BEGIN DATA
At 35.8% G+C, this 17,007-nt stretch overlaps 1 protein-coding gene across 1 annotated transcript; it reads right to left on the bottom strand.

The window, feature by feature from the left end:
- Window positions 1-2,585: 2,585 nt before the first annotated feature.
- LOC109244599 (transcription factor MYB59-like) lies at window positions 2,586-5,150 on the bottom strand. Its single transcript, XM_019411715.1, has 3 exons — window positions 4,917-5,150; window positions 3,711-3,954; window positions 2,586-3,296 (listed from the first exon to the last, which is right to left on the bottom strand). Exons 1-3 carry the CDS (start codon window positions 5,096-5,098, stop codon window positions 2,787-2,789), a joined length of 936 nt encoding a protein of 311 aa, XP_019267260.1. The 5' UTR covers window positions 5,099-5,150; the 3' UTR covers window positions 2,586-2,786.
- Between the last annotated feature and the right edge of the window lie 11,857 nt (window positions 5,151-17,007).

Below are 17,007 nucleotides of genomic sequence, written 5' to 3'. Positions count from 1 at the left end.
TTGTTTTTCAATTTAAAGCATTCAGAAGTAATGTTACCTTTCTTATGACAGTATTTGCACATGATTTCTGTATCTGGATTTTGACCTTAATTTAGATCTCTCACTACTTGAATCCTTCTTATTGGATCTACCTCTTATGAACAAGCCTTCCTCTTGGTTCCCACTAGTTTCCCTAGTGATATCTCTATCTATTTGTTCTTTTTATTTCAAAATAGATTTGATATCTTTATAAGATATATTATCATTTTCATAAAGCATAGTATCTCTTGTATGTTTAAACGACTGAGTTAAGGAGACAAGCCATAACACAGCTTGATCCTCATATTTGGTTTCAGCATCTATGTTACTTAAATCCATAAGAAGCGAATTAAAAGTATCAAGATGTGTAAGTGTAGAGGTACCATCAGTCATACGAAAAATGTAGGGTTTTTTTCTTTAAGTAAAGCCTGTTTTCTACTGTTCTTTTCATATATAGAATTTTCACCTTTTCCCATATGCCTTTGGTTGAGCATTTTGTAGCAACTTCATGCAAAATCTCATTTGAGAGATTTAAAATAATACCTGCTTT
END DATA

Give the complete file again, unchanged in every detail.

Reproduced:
At 35.8% G+C, this 17,007-nt stretch overlaps 1 protein-coding gene across 1 annotated transcript; it reads right to left on the bottom strand.

The window, feature by feature from the left end:
- Window positions 1-2,585: 2,585 nt before the first annotated feature.
- LOC109244599 (transcription factor MYB59-like) lies at window positions 2,586-5,150 on the bottom strand. Its single transcript, XM_019411715.1, has 3 exons — window positions 4,917-5,150; window positions 3,711-3,954; window positions 2,586-3,296 (listed from the first exon to the last, which is right to left on the bottom strand). Exons 1-3 carry the CDS (start codon window positions 5,096-5,098, stop codon window positions 2,787-2,789), a joined length of 936 nt encoding a protein of 311 aa, XP_019267260.1. The 5' UTR covers window positions 5,099-5,150; the 3' UTR covers window positions 2,586-2,786.
- Between the last annotated feature and the right edge of the window lie 11,857 nt (window positions 5,151-17,007).

Below are 17,007 nucleotides of genomic sequence, written 5' to 3'. Positions count from 1 at the left end.
TTGTTTTTCAATTTAAAGCATTCAGAAGTAATGTTACCTTTCTTATGACAGTATTTGCACATGATTTCTGTATCTGGATTTTGACCTTAATTTAGATCTCTCACTACTTGAATCCTTCTTATTGGATCTACCTCTTATGAACAAGCCTTCCTCTTGGTTCCCACTAGTTTCCCTAGTGATATCTCTATCTATTTGTTCTTTTTATTTCAAAATAGATTTGATATCTTTATAAGATATATTATCATTTTCATAAAGCATAGTATCTCTTGTATGTTTAAACGACTGAGTTAAGGAGACAAGCCATAACACAGCTTGATCCTCATATTTGGTTTCAGCATCTATGTTACTTAAATCCATAAGAAGCGAATTAAAAGTATCAAGATGTGTAAGTGTAGAGGTACCATCAGTCATACGAAAAATGTAGGGTTTTTTTCTTTAAGTAAAGCCTGTTTTCTACTGTTCTTTTCATATATAGAATTTTCACCTTTTCCCATATGCCTTTGGTTGAGCATTTTGTAGCAACTTCATGCAAAATCTCATTTGAGAGATTTAAAATAATACCTGCTTT